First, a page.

Zanj o, zanj o Nou tout se zanj o Zanj anba a se mwen..
Angels, angels We are all angels The angel on Earth is me...
Lisa dole zo- God gives life
"Officials still don't know how many people died in the earthquake, and they'll never know.
The current estimates range fron 50,000 to 200,000....Nobody is keeping count of all the bodies being trucked to mass gravesites.
Beneath the debris are thousands more, lost forever." Carl Hiaasen January 24th, 2010
Gras o, gras o, se pou sen yo lavi miyò...Mercy, mercy, it is for the departed that life is better
The World Joins Us in Solidarity
Lemonn montre yo menm tou, yo konn sa k rele konn-viv
Redemption Song by Rihanna Halo By Beyoncè Haiti, Mon Amour by Jay-z
When visiting Tèbeni, take a pinch of earth and press it against your heart.
Each one of us can light a candle in remembrance of a life lost in the earthquake of January 12, 2010
Liminen, Jete Dlo: Pray and Pour Libation
Let us join our voices together to call upon the Haitian authorities to respect the dead. Let them change the name of Titanyen to Tèbeni in honor of our fallen family members and friends.
Papa Desalin, ou pa tande m blese. Father Dessalines can't you see I am wounded
Bondye devan: Ginen yo dèyè With God and the Ancestors Let's rebuild Haiti
1. Provide medical care 2. Decentralize the cities 3. Provide birth control 4. Improve infrastructure 5. Educate the children 6. Reforest the mountains 7. Promote human rights and religious tolerance
N a wè lòt bò dlo. We'll meet on the other shore
Haiti Will Survive When my 10 year old saw a picture of the collapsed National Palace, he noted that the palm trees in front of the palace were still standing and he comforted me by saying, “Isn’t the palm tree a symbol of Haiti, Mommy?Look, the palm trees are still there. That means that Haiti will survive.”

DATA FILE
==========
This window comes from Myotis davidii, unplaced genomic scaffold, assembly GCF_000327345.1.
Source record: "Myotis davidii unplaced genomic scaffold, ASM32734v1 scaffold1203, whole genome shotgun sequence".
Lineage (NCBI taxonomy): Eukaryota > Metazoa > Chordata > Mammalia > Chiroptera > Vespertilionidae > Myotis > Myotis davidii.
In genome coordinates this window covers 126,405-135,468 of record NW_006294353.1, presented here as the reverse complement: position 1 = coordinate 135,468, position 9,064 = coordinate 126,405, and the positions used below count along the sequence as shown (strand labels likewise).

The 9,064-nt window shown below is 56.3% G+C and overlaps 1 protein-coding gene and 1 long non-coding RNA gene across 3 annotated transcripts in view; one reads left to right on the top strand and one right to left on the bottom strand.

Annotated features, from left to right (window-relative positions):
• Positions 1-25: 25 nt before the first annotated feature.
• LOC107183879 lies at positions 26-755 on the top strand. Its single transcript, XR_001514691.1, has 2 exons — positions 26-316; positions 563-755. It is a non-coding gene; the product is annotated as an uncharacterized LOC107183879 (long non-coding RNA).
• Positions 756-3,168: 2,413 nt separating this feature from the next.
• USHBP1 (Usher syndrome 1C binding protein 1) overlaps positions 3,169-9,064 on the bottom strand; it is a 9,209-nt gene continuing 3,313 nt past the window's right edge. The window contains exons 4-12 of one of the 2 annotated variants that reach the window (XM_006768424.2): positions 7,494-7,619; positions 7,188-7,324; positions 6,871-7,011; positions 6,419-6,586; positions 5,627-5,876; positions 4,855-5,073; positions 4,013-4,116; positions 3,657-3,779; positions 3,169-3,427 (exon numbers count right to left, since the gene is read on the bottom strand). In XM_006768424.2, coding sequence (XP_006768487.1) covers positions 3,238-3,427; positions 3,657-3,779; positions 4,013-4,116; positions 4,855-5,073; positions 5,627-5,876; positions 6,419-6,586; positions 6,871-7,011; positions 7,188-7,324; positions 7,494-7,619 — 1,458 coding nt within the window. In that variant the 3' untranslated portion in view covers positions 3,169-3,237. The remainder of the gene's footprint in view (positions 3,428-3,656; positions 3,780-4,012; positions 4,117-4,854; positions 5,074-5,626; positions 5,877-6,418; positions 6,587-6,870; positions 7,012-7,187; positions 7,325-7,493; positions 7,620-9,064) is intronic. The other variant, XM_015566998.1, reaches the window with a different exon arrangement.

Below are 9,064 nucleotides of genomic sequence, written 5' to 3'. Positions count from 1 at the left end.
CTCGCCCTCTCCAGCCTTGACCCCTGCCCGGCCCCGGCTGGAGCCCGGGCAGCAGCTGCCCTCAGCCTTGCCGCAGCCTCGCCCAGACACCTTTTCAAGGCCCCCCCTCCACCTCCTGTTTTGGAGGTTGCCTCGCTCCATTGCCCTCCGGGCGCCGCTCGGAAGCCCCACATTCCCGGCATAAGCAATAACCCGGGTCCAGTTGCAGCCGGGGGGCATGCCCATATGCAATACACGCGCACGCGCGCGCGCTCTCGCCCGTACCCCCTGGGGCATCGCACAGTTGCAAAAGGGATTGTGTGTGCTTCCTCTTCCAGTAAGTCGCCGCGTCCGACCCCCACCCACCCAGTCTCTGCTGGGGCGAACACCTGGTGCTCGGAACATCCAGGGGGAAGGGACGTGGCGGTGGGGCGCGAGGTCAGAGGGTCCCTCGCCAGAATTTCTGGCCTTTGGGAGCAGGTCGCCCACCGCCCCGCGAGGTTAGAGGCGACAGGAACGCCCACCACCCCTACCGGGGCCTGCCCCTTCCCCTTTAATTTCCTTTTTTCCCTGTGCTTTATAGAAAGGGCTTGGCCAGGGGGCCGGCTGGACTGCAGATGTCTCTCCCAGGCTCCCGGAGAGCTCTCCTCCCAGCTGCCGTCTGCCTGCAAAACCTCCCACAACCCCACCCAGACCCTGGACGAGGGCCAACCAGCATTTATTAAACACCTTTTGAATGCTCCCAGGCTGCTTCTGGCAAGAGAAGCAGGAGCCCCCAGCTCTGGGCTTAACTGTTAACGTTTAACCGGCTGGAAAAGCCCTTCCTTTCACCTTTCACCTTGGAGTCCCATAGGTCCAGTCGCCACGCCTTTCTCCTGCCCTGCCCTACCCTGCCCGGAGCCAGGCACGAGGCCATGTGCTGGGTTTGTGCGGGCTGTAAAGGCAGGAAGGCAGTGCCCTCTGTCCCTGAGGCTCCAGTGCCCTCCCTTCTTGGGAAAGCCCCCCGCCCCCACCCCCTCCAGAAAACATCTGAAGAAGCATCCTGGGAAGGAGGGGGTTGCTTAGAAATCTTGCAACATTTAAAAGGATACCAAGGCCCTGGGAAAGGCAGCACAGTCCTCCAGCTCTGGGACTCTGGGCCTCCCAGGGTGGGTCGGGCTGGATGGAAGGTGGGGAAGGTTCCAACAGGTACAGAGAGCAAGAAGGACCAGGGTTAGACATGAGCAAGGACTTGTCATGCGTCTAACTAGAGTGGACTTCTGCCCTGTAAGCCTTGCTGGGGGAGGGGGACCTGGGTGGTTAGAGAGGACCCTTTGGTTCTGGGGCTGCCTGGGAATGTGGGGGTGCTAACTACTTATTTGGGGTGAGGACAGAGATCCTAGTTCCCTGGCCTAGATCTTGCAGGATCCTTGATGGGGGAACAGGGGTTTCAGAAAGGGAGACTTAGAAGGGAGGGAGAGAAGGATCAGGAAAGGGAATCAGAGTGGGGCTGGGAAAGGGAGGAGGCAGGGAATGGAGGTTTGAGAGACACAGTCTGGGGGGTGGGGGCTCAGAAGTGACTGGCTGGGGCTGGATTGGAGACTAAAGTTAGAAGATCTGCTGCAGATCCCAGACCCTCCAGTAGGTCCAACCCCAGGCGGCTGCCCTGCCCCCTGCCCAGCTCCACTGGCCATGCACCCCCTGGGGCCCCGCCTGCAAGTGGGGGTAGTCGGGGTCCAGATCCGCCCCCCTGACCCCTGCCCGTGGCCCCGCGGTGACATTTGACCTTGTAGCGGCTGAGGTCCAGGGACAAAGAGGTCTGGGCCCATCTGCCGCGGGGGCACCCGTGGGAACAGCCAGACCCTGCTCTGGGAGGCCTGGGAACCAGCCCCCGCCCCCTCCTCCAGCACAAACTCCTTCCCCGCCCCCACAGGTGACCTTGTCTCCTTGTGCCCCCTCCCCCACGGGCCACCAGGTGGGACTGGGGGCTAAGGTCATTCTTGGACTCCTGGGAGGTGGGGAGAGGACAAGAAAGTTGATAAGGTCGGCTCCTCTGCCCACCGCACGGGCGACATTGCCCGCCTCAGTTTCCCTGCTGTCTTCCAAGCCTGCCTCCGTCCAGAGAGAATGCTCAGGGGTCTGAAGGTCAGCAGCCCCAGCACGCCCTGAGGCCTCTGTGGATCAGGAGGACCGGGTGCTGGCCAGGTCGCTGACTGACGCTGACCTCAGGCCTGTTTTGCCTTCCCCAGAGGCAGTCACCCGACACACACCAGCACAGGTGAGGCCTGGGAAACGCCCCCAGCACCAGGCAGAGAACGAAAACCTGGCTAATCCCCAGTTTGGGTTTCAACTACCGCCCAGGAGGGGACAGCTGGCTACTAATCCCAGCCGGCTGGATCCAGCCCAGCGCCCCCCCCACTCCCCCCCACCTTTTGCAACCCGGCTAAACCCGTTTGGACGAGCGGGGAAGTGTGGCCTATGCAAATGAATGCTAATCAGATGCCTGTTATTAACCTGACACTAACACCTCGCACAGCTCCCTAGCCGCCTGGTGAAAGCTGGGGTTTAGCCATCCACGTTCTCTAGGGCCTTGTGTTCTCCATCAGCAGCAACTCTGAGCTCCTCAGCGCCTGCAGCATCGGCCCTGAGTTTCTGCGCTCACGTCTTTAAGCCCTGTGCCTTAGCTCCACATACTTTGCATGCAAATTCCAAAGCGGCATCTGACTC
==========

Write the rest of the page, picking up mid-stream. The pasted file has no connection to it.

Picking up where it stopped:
Plant a tree to nurture our future
"Today is a good day to remember that in Haiti, nobody ever really dies. The many thousands who've had the breath crushed out of their bodies in the earthquake, and the thousands more who will not physically survive the aftermath, will undergo instead a translation of state, according to the precepts of Haitian Vodou, some form of which is practiced by much of the population. Spirits of the Haitian dead — sa nou pa we yo, those we don’t see — do not depart as in other religions but remain extremely close to the living, invisible but tangible, inhabiting a parallel universe on the other side of any mirror, beneath the surface of all water, just behind the veil that divides us from our dreams..."
Special thanks to Raymonde Jean-Baptiste for the above quote by Madison Smartt Bell from the New York Times 1/24/2010